SHANGHAI (BLOOMBERG) - Equity analysts just keep getting more bullish on Asian companies, especially in China, where the proportion of buy equivalent ratings in local stocks has now surpassed South Korea to the highest since 2011.
About 86 per cent of the more than 5,600 total stock recommendations in the benchmark CSI 300 Index are now a buy equivalent, according to data compiled by Bloomberg as of Jan 14. That's an increase of five percentage points from a year ago, and has seen China overtake long-time leader South Korea as the major market that analysts are the most upbeat about in the Asia Pacific region, the data show.
Analysts are growing increasingly sanguine as vaccine rollouts boost bets of a rebound in economies, especially export-focused ones like China and South Korea, as well as corporate earnings. Asia Pacific stocks have started 2021 on a roll after a solid finish to 2020 as investors look to a post-pandemic recovery. The relentless rally, however, is spurring concerns about speculative excess, with valuations rich across several sectors.
"Within Asia - and China in particular - there is a strong retail investor and momentum bias to the market," said Louise Dudley, a global equities portfolio manager at the international business of Federated Hermes. "For companies where there have been recent positive revisions, this seems to be sentiment driven, with little change to the fundamentals."
While China is leading the pack, key indexes in South Korea, Hong Kong and India too have seen bullish ratings surge to at least three-quarters of overall recommendations.
China's stock market, where historically sell ratings are rare, has seen its proportion of bullish ratings rise steadily from around 67 per cent at the start of 2016, according to Bloomberg-compiled data going back to at least 2006. That's raised questions over whether the market is starting to look stretched. The CSI 300 hit a 13-year high on Jan 12 before pulling back.
"I'm not too concerned that sentiment, judging from this one particular metric, is striking as overly optimistic," said Raymond Cheng, head of Asia equity strategy with JPMorgan Private Bank in Hong Kong. "The big catalyst to watch is upcoming earnings by Chinese companies and whether those numbers live up to sell-side expectations, and continued containment of the outbreak."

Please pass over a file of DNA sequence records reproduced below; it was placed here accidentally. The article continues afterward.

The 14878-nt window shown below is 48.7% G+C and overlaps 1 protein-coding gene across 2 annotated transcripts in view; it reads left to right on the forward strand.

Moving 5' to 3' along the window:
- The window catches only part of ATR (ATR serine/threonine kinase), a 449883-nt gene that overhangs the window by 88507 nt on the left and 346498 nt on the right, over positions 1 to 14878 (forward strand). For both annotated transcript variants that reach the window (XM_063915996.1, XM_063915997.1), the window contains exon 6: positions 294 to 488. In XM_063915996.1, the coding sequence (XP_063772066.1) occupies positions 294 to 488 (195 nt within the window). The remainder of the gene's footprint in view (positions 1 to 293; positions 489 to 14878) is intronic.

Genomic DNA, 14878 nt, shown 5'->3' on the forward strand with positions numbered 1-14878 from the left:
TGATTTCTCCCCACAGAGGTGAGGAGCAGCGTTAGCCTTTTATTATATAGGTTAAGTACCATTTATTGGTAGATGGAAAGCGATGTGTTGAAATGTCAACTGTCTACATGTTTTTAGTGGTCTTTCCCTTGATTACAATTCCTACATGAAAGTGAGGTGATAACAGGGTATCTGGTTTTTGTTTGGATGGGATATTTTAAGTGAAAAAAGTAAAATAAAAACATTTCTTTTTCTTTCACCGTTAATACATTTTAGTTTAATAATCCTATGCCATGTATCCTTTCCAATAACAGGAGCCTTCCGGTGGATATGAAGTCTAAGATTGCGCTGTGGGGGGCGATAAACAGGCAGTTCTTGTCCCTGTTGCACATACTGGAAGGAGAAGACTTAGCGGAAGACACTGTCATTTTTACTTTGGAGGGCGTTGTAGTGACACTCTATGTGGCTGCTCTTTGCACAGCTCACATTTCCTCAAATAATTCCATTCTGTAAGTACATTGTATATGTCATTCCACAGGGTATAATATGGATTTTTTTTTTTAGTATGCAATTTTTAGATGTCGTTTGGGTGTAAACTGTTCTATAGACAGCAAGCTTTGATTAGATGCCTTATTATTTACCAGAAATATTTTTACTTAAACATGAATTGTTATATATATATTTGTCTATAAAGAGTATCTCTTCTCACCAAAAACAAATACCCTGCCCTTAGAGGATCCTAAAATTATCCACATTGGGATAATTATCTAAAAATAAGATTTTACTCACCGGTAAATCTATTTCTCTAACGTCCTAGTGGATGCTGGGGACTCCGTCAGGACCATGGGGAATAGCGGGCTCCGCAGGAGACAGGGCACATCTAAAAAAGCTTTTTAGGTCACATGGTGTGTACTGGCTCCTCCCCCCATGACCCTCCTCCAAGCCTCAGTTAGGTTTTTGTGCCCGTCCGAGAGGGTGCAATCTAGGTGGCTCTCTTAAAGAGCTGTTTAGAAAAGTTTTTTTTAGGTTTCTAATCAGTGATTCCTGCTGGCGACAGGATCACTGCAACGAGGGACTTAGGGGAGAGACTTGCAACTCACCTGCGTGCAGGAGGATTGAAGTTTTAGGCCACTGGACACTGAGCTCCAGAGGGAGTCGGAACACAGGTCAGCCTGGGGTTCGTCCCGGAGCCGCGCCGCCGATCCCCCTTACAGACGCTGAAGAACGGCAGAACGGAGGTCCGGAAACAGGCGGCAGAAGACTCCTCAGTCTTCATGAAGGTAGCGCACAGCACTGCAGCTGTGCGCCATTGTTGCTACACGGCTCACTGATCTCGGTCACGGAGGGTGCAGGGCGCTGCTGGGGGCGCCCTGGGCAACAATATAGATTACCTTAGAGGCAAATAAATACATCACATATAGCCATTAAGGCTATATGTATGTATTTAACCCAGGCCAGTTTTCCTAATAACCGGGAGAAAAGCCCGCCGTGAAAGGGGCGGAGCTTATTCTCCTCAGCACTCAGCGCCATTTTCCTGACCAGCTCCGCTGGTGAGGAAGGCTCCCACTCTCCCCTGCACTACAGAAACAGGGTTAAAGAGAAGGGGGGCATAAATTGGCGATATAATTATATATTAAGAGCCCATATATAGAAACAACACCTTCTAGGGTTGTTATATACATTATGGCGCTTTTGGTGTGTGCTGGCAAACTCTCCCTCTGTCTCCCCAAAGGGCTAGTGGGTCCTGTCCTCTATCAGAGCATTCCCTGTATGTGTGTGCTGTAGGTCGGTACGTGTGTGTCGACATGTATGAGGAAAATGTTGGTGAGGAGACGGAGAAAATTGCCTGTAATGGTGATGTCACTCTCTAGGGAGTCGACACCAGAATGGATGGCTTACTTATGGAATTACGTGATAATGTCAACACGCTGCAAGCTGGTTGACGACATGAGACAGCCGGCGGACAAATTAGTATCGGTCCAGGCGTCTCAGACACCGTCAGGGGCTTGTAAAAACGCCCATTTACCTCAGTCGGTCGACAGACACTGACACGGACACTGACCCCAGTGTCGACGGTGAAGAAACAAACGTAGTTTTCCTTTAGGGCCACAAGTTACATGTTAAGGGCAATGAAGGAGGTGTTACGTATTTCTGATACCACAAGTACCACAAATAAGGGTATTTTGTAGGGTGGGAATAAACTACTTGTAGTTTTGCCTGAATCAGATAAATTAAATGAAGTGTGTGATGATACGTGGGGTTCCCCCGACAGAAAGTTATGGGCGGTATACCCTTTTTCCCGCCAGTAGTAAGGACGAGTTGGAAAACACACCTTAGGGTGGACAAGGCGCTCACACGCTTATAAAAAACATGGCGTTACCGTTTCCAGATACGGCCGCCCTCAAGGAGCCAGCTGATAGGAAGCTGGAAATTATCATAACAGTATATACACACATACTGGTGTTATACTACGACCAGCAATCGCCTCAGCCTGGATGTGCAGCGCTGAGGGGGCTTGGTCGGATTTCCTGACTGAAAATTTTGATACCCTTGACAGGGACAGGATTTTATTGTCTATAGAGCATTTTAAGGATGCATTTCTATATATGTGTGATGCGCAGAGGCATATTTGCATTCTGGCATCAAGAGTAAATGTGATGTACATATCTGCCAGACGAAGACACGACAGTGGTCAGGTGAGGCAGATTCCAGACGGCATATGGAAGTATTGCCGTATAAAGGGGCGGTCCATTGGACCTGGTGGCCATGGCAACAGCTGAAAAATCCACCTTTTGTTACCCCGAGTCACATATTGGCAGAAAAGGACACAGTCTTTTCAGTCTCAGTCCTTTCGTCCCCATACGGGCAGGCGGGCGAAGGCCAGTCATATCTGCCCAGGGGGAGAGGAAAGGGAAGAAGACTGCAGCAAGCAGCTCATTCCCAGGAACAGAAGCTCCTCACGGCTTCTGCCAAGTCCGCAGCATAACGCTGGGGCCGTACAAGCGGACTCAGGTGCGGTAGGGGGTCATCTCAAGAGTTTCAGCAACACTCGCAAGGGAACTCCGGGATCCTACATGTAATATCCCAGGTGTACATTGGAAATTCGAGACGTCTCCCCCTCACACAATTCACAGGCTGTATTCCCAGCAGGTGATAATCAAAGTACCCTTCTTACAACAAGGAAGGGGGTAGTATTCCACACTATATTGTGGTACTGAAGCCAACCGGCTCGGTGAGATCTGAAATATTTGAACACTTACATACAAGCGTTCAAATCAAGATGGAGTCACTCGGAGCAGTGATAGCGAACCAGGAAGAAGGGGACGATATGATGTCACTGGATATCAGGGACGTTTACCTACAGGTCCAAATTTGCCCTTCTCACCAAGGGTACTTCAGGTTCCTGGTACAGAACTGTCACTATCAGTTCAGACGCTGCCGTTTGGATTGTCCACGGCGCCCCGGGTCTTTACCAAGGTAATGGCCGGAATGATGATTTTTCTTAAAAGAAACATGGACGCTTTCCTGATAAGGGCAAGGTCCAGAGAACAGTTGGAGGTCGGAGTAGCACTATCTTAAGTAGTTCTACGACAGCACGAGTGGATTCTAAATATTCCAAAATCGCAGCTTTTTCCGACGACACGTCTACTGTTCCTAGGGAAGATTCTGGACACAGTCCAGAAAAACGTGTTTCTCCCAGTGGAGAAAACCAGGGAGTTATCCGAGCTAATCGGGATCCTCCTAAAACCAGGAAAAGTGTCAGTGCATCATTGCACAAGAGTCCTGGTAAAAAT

Meanwhile, two developed economies are trailing on this metric. Buy equivalents make up just over half of ratings in Japan's Topix index and less than 50 per cent of recommendations in Australia's S&P/ASX 200, the data show.
Both countries have struggled to control the spread of Covid-19 from time to time, with Japan most recently expanding its state of emergency. Australia also faces a deteriorating diplomatic row with China.
Japan's outlook is a bit mixed, said JPMorgan's Mr Cheng. Exceptional balance sheets and subdued valuations provide opportunities in areas like banks, but that's offset by a strengthening yen that will constrain exports, he said. Still, he is relatively more positive on Japan than Australia.
The Topix and S&P/ASX 200 have both lagged the MSCI Asia Pacific Index so far this year.
According to Eleanor Creagh, Sydney-based strategist at Saxo Capital Markets, the year ahead should "bring plenty of opportunity for catch up" in Australia. "With a vaccine rollout ahead, earnings rebound in play and the prospect of regional travel bubbles in the pipeline, investors have something to look forward to," Creagh said.
Thomas Poullaouec, head of multi-asset solutions Asia Pacific with T. Rowe Price, said investors should be careful not to draw too many conclusions on the market trend based on individual ratings.
"What is more important is the trend of analyst earning revisions," he said. "Over the last month, analysts have become more bullish on Australia and Japan than on China," he said, citing an analysis by Bank of America. T. Rowe Price is overweight both Australian and Japanese stocks.